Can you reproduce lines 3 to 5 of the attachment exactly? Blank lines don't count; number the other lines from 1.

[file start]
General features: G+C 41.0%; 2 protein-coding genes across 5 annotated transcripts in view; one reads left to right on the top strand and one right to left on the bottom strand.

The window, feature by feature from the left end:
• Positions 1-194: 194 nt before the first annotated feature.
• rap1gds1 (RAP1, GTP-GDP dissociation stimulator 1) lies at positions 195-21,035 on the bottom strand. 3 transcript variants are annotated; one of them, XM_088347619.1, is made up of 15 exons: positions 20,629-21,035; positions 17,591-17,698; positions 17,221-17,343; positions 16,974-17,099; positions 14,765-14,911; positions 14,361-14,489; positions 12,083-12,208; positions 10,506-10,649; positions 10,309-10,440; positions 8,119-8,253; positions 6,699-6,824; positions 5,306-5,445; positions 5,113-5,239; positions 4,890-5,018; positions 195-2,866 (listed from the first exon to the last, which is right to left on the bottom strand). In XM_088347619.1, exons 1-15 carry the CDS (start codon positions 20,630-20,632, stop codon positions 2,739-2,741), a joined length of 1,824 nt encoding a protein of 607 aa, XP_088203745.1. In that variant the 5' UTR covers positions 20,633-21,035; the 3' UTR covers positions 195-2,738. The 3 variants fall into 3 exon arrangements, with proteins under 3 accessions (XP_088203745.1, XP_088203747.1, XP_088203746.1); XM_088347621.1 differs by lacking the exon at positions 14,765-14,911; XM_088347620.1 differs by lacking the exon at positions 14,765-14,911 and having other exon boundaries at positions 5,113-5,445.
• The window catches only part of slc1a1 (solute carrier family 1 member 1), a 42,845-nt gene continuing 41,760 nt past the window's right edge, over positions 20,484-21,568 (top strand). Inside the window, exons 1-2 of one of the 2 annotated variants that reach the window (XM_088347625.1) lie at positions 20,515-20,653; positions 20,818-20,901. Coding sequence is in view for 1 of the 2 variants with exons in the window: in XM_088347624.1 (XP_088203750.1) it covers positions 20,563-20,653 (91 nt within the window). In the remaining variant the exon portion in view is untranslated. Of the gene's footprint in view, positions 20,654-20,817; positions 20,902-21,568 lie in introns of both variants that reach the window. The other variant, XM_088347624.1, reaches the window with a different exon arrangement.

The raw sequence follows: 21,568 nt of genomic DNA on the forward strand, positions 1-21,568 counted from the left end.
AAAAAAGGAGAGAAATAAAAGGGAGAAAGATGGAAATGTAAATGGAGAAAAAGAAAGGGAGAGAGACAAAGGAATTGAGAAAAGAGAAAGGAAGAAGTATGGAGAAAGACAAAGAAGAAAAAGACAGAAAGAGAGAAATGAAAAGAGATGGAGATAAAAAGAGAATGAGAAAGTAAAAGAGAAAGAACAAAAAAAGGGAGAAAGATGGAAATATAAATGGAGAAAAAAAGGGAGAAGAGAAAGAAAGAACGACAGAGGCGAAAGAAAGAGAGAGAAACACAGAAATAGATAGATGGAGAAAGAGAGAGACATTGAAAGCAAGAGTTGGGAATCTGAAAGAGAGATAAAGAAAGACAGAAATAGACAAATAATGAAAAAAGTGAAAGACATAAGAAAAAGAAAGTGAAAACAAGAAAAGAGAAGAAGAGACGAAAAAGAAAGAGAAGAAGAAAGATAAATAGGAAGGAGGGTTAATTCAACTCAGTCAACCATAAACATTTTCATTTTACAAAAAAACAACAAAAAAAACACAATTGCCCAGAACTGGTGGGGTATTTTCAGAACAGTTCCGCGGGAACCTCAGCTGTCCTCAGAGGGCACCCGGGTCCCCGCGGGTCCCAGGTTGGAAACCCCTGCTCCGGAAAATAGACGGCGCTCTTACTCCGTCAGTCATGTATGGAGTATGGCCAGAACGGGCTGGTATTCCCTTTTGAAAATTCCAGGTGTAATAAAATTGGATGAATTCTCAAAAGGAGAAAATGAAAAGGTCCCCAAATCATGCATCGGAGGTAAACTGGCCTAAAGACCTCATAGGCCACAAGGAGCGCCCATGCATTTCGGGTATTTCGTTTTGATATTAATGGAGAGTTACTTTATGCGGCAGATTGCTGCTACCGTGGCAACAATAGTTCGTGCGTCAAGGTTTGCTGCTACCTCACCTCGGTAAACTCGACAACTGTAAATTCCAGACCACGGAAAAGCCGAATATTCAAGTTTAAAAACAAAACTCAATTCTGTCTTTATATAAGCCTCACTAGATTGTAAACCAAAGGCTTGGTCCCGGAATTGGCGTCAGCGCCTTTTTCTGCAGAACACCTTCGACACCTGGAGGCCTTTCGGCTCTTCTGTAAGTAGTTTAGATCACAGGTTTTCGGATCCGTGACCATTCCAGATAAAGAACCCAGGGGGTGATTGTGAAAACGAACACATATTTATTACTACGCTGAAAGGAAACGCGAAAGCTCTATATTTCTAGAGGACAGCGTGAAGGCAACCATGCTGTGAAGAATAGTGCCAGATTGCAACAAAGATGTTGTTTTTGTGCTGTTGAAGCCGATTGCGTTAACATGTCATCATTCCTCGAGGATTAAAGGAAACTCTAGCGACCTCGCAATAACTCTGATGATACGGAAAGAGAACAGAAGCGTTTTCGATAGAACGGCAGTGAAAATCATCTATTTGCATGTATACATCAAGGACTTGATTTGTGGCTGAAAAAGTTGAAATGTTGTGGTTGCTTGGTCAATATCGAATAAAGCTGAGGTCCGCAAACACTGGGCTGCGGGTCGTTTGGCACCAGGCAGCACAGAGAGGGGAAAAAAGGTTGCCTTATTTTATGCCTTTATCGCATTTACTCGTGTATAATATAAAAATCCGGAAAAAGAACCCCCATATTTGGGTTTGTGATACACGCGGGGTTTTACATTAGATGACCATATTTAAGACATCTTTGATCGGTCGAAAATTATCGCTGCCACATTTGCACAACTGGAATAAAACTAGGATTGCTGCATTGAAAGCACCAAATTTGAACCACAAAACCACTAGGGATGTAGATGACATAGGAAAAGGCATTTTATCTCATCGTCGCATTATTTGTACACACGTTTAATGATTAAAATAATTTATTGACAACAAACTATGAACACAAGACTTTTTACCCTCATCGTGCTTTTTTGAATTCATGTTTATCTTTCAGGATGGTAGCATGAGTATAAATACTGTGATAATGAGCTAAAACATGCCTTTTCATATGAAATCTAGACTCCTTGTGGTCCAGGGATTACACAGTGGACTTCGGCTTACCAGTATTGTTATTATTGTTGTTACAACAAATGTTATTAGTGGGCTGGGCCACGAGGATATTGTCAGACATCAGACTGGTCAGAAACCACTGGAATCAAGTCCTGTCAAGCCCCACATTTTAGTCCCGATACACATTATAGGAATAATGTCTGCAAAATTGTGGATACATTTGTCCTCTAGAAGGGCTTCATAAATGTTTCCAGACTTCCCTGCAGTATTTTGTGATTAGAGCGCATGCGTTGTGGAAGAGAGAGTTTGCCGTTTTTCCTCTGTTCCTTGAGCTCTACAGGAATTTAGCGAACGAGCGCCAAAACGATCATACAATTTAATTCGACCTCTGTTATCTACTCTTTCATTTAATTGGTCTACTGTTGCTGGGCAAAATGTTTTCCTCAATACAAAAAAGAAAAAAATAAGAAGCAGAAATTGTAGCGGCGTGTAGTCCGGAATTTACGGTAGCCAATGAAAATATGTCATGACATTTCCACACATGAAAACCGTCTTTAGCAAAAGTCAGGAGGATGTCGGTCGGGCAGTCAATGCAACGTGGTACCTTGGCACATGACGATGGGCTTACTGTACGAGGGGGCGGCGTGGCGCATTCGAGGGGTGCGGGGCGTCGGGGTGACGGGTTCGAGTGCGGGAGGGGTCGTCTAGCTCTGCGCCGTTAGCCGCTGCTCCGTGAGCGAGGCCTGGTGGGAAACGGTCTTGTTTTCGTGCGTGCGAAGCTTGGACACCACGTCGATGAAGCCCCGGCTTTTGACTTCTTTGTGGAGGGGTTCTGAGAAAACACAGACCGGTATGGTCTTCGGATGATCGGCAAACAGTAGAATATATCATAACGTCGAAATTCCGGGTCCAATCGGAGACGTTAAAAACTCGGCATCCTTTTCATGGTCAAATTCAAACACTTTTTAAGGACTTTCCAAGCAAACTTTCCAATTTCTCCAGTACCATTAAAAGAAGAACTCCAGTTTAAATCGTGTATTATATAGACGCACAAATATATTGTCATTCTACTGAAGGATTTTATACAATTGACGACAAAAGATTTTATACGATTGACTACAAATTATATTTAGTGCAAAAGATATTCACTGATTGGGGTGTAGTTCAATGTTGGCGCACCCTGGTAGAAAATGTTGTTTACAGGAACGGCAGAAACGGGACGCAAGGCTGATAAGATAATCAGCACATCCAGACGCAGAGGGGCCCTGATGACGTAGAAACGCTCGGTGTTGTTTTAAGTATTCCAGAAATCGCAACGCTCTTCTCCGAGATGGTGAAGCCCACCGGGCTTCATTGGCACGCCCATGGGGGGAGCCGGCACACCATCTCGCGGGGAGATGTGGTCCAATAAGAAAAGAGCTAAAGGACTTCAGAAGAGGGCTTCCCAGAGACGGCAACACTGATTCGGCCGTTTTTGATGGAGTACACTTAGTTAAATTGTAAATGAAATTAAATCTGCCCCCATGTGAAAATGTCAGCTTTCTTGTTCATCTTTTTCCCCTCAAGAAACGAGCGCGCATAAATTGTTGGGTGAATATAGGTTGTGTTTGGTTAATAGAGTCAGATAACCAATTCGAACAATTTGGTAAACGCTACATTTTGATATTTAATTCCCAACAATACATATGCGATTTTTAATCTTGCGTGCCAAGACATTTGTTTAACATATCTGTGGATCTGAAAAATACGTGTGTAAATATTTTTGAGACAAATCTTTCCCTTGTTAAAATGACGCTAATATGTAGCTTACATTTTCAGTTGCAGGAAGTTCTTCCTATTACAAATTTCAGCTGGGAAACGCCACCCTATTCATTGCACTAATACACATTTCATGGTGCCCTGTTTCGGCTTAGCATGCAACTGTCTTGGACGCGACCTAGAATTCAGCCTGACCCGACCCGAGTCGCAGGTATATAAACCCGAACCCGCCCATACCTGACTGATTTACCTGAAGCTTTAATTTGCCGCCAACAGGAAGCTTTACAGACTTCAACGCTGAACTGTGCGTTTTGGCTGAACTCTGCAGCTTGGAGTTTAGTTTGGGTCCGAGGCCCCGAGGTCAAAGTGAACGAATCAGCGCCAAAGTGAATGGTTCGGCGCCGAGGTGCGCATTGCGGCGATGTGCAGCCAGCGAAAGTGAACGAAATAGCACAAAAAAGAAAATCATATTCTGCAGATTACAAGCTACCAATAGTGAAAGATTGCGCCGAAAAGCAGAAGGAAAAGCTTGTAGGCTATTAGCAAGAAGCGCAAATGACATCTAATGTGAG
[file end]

• Positions 1-194: 194 nt before the first annotated feature.
• rap1gds1 (RAP1, GTP-GDP dissociation stimulator 1) lies at positions 195-21,035 on the bottom strand. 3 transcript variants are annotated; one of them, XM_088347619.1, is made up of 15 exons: positions 20,629-21,035; positions 17,591-17,698; positions 17,221-17,343; positions 16,974-17,099; positions 14,765-14,911; positions 14,361-14,489; positions 12,083-12,208; positions 10,506-10,649; positions 10,309-10,440; positions 8,119-8,253; positions 6,699-6,824; positions 5,306-5,445; positions 5,113-5,239; positions 4,890-5,018; positions 195-2,866 (listed from the first exon to the last, which is right to left on the bottom strand). In XM_088347619.1, exons 1-15 carry the CDS (start codon positions 20,630-20,632, stop codon positions 2,739-2,741), a joined length of 1,824 nt encoding a protein of 607 aa, XP_088203745.1. In that variant the 5' UTR covers positions 20,633-21,035; the 3' UTR covers positions 195-2,738. The 3 variants fall into 3 exon arrangements, with proteins under 3 accessions (XP_088203745.1, XP_088203747.1, XP_088203746.1); XM_088347621.1 differs by lacking the exon at positions 14,765-14,911; XM_088347620.1 differs by lacking the exon at positions 14,765-14,911 and having other exon boundaries at positions 5,113-5,445.
• The window catches only part of slc1a1 (solute carrier family 1 member 1), a 42,845-nt gene continuing 41,760 nt past the window's right edge, over positions 20,484-21,568 (top strand). Inside the window, exons 1-2 of one of the 2 annotated variants that reach the window (XM_088347625.1) lie at positions 20,515-20,653; positions 20,818-20,901. Coding sequence is in view for 1 of the 2 variants with exons in the window: in XM_088347624.1 (XP_088203750.1) it covers positions 20,563-20,653 (91 nt within the window). In the remaining variant the exon portion in view is untranslated. Of the gene's footprint in view, positions 20,654-20,817; positions 20,902-21,568 lie in introns of both variants that reach the window. The other variant, XM_088347624.1, reaches the window with a different exon arrangement.